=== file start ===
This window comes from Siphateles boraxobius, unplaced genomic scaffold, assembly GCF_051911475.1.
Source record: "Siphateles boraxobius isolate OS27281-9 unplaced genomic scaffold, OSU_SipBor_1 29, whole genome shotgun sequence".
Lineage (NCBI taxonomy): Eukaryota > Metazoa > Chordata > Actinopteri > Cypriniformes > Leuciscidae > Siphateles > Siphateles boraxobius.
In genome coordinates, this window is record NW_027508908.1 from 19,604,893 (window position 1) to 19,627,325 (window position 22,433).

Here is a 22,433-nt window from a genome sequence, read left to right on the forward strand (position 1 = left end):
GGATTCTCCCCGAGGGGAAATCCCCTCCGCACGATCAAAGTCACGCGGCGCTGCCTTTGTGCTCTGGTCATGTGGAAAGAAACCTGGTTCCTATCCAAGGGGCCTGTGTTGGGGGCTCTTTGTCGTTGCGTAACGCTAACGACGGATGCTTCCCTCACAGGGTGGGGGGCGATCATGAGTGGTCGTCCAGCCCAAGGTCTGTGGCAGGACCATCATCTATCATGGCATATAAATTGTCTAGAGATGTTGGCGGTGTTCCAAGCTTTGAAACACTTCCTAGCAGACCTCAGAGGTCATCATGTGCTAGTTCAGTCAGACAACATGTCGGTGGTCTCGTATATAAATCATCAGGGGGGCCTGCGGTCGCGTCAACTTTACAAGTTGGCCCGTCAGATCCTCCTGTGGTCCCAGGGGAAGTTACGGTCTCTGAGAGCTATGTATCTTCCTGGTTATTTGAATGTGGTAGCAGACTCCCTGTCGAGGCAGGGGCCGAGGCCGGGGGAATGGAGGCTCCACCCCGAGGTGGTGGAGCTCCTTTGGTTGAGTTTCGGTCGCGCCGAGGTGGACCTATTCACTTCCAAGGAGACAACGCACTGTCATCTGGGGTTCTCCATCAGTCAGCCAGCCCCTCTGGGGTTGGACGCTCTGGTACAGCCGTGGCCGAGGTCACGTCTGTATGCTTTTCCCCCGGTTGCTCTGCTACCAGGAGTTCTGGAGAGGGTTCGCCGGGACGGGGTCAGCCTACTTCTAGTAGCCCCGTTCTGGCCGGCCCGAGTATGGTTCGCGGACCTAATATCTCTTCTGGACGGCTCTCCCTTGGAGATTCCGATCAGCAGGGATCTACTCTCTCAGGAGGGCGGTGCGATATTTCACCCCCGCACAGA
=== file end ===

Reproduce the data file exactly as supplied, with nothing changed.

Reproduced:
This window comes from Siphateles boraxobius, unplaced genomic scaffold, assembly GCF_051911475.1.
Source record: "Siphateles boraxobius isolate OS27281-9 unplaced genomic scaffold, OSU_SipBor_1 29, whole genome shotgun sequence".
Lineage (NCBI taxonomy): Eukaryota > Metazoa > Chordata > Actinopteri > Cypriniformes > Leuciscidae > Siphateles > Siphateles boraxobius.
In genome coordinates, this window is record NW_027508908.1 from 19,604,893 (window position 1) to 19,627,325 (window position 22,433).

Here is a 22,433-nt window from a genome sequence, read left to right on the forward strand (position 1 = left end):
GGATTCTCCCCGAGGGGAAATCCCCTCCGCACGATCAAAGTCACGCGGCGCTGCCTTTGTGCTCTGGTCATGTGGAAAGAAACCTGGTTCCTATCCAAGGGGCCTGTGTTGGGGGCTCTTTGTCGTTGCGTAACGCTAACGACGGATGCTTCCCTCACAGGGTGGGGGGCGATCATGAGTGGTCGTCCAGCCCAAGGTCTGTGGCAGGACCATCATCTATCATGGCATATAAATTGTCTAGAGATGTTGGCGGTGTTCCAAGCTTTGAAACACTTCCTAGCAGACCTCAGAGGTCATCATGTGCTAGTTCAGTCAGACAACATGTCGGTGGTCTCGTATATAAATCATCAGGGGGGCCTGCGGTCGCGTCAACTTTACAAGTTGGCCCGTCAGATCCTCCTGTGGTCCCAGGGGAAGTTACGGTCTCTGAGAGCTATGTATCTTCCTGGTTATTTGAATGTGGTAGCAGACTCCCTGTCGAGGCAGGGGCCGAGGCCGGGGGAATGGAGGCTCCACCCCGAGGTGGTGGAGCTCCTTTGGTTGAGTTTCGGTCGCGCCGAGGTGGACCTATTCACTTCCAAGGAGACAACGCACTGTCATCTGGGGTTCTCCATCAGTCAGCCAGCCCCTCTGGGGTTGGACGCTCTGGTACAGCCGTGGCCGAGGTCACGTCTGTATGCTTTTCCCCCGGTTGCTCTGCTACCAGGAGTTCTGGAGAGGGTTCGCCGGGACGGGGTCAGCCTACTTCTAGTAGCCCCGTTCTGGCCGGCCCGAGTATGGTTCGCGGACCTAATATCTCTTCTGGACGGCTCTCCCTTGGAGATTCCGATCAGCAGGGATCTACTCTCTCAGGAGGGCGGTGCGATATTTCACCCCCGCACAGA